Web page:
Energy Industry Jargon Buster
The energy industry can be confusing, especially if you’re new to the sector.
That’s why we’ve created this helpful Energy Industry Jargon Buster to help you navigate your way through the acronyms and technical terms that you’re likely to encounter working in the energy industry.
We’ve tried our best to cover all of the essential and commonly misunderstood terms from within the sector. But, if you feel like we’ve missed anything important, we’d love to hear from you! Please drop us an email at firstname.lastname@example.org, and we’ll add your terms to our Energy Industry Jargon Buster.
Surple’s Energy Industry Jargon Buster
To make things easier, we’ve divided our Jargon Buster into five sections. Use the links below to jump right to the section you’re looking for.
Office of Gas and Electricity Markets (OFGEM):
The government regulator for the electricity and gas markets in the UK. Their role is to protect consumers by working to deliver a greener and fairer energy system.
Distribution Network Operator (DNO):
A company licensed to distribute electricity or gas in the UK. These companies are responsible for the cables, towers and gas pipes that bring electricity and gas to homes and businesses.
The network of pylons and cables that transmit higher voltage electricity from power stations where it’s produced to areas where it’s needed across the UK.
The network that carries lower voltage electricity that’s been converted from the high voltage transmission network to industrial, commercial and domestic consumers.
The business that presents you with your electricity and gas bills. Energy Suppliers buy energy in the wholesale market and sell it on to consumers. Customers can choose any supplier they like to provide them with gas and electricity.
Data Collector (DC):
The organisation responsible for determining the amount of energy you’ve been supplied to ensure you are billed correctly. To do this, the DC visits your meter to take a manual read, or remotely obtains the data via a secure network. Clients with half-hourly meters must appoint a DC. By default, your business energy supplier will likely act as your DC. But, businesses can nominate an independent third-party.
Data Aggregator (DA):
A Data Aggregator is an agent appointed to aggregate the meter reading data and forward this information to your energy supplier. Your DA is typically the same organisation as your Data Collector as many agents offer combined DCDA contracts.
Letter Of Authority (LOA):
A signed letter authorising another individual or organisation to deal with your energy accounts on your behalf. LOAs are commonly requested by third-parties such as Energy Management Software companies so that they can access energy data from your Data Collector.
A unit of electrical power. 1 kW is equivalent to 1000 watts.
Kilowatt Hour (kWh):
A unit of gas and electricity equivalent to the amount of energy it would require to run a 1,000 watt (1 kilowatt) appliance or gadget for an hour.
Tonnes Of Carbon Dioxide Equivalent (tCO2e):
The standard unit of measurement used to quantify greenhouse gas (GHG) emissions. Commonly used for carbon accounting.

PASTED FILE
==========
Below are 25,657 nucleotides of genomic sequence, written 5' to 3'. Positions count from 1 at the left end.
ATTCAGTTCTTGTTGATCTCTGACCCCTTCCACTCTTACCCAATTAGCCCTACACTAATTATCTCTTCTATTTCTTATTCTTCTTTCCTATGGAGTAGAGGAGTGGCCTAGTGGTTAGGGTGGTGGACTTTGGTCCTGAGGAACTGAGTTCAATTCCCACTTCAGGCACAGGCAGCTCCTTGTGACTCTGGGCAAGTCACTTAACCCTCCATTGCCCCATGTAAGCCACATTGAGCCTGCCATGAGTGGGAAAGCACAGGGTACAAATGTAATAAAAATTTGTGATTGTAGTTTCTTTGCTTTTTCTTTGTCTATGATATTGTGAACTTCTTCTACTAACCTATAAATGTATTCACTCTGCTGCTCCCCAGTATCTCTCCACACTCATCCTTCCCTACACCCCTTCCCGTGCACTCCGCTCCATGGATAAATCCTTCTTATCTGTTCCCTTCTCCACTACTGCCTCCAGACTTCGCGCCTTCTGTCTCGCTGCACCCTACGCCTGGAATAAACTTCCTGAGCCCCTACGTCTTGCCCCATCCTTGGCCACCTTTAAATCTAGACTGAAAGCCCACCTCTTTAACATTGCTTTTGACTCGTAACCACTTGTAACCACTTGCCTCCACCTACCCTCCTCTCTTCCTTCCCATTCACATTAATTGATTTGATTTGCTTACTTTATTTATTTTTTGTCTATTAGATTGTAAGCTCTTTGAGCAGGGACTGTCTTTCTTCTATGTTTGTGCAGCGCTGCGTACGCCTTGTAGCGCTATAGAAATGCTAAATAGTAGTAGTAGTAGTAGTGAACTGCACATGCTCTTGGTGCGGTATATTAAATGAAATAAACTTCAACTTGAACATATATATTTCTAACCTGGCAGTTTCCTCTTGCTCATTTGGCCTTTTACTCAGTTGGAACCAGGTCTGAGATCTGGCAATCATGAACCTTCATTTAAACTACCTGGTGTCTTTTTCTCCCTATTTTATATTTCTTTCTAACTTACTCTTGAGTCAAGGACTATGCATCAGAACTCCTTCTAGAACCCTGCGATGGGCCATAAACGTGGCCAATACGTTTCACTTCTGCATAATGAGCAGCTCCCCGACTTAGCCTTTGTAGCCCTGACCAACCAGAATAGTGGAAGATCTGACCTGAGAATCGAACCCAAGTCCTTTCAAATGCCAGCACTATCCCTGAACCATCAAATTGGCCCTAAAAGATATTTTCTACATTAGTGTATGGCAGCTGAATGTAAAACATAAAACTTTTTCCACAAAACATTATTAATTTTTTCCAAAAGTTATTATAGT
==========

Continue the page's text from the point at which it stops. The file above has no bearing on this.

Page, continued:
Calorific Value (CV):
An essential part of the calculation to determine gas consumption based on the amount of heat generated from its combustion.
Meter Point Administration Number (MPAN):
The unique 21 digit code used to identify electricity supply points. Sometimes also called the ‘Supply Number’ or ‘S Number.’ Can be found on the physical electricity meter. An MPAN is commonly separated into two sections: the core and the top line data. The core is the final 13 digits and is the unique identifier. The top line data gives information about the characteristics of the supply and is the responsibility of the supplier.
Meter Point Reference Number (MPRN):
A unique 6-10 digit code for a gas supply point. Can be found on the physical gas meter. Sometimes also known as an ‘M Number’.
Meter Serial Number (MSN):
A unique number that identifies a physical electricity or gas meter. If the meter is changed, your MSN will also change, but your MPAN or MPRN will remain the same.
Meter Operator (MOP):
A company that goes to a site, installs meters and provides any required on-going meter maintenance. A MOP contract is a legal requirement for all half-hourly meters.
Meter Asset Manager (MAM):
A company that’s responsible for the design, installation, commissioning, maintenance, removal and disposal of gas supply meters. MAMs are essentially the gas meter equivalent of an electricity meter operator (MOP).
Metering Point Address Details (MPAD):
Information about the physical location of a meter. Also commonly known as the ‘Site Address’.
The next-generation of gas and electricity meters. Smart meters can automatically send information about your energy consumption to your supplier, eliminating the need for you to take and submit manual meter readings. They can also display your energy use on digital displays.
Half-hourly (HH) meter:
Electricity or gas meters that read at half-hourly granularity. A half-hourly meter is a specialised type of business electricity meter that uses telecommunications technology to take and transmit meter readings every half hour.